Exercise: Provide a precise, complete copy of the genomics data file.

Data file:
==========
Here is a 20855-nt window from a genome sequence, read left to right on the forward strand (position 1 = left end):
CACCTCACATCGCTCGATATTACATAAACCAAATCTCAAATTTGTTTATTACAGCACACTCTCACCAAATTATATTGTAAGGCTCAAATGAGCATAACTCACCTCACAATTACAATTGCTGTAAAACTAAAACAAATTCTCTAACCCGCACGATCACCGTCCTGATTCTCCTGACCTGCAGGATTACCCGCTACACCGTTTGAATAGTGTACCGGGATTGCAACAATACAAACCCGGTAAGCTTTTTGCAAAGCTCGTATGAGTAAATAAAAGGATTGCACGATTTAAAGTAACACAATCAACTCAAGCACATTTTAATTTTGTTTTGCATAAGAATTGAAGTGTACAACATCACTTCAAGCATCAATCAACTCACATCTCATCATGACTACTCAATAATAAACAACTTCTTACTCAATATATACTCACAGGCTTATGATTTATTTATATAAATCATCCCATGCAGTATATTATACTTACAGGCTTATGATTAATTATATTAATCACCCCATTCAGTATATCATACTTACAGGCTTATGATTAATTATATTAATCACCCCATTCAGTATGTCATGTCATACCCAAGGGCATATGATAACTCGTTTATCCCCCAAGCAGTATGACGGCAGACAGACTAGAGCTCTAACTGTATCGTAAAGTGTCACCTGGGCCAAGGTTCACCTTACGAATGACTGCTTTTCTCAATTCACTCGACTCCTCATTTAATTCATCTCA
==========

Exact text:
Here is a 20855-nt window from a genome sequence, read left to right on the forward strand (position 1 = left end):
CACCTCACATCGCTCGATATTACATAAACCAAATCTCAAATTTGTTTATTACAGCACACTCTCACCAAATTATATTGTAAGGCTCAAATGAGCATAACTCACCTCACAATTACAATTGCTGTAAAACTAAAACAAATTCTCTAACCCGCACGATCACCGTCCTGATTCTCCTGACCTGCAGGATTACCCGCTACACCGTTTGAATAGTGTACCGGGATTGCAACAATACAAACCCGGTAAGCTTTTTGCAAAGCTCGTATGAGTAAATAAAAGGATTGCACGATTTAAAGTAACACAATCAACTCAAGCACATTTTAATTTTGTTTTGCATAAGAATTGAAGTGTACAACATCACTTCAAGCATCAATCAACTCACATCTCATCATGACTACTCAATAATAAACAACTTCTTACTCAATATATACTCACAGGCTTATGATTTATTTATATAAATCATCCCATGCAGTATATTATACTTACAGGCTTATGATTAATTATATTAATCACCCCATTCAGTATATCATACTTACAGGCTTATGATTAATTATATTAATCACCCCATTCAGTATGTCATGTCATACCCAAGGGCATATGATAACTCGTTTATCCCCCAAGCAGTATGACGGCAGACAGACTAGAGCTCTAACTGTATCGTAAAGTGTCACCTGGGCCAAGGTTCACCTTACGAATGACTGCTTTTCTCAATTCACTCGACTCCTCATTTAATTCATCTCA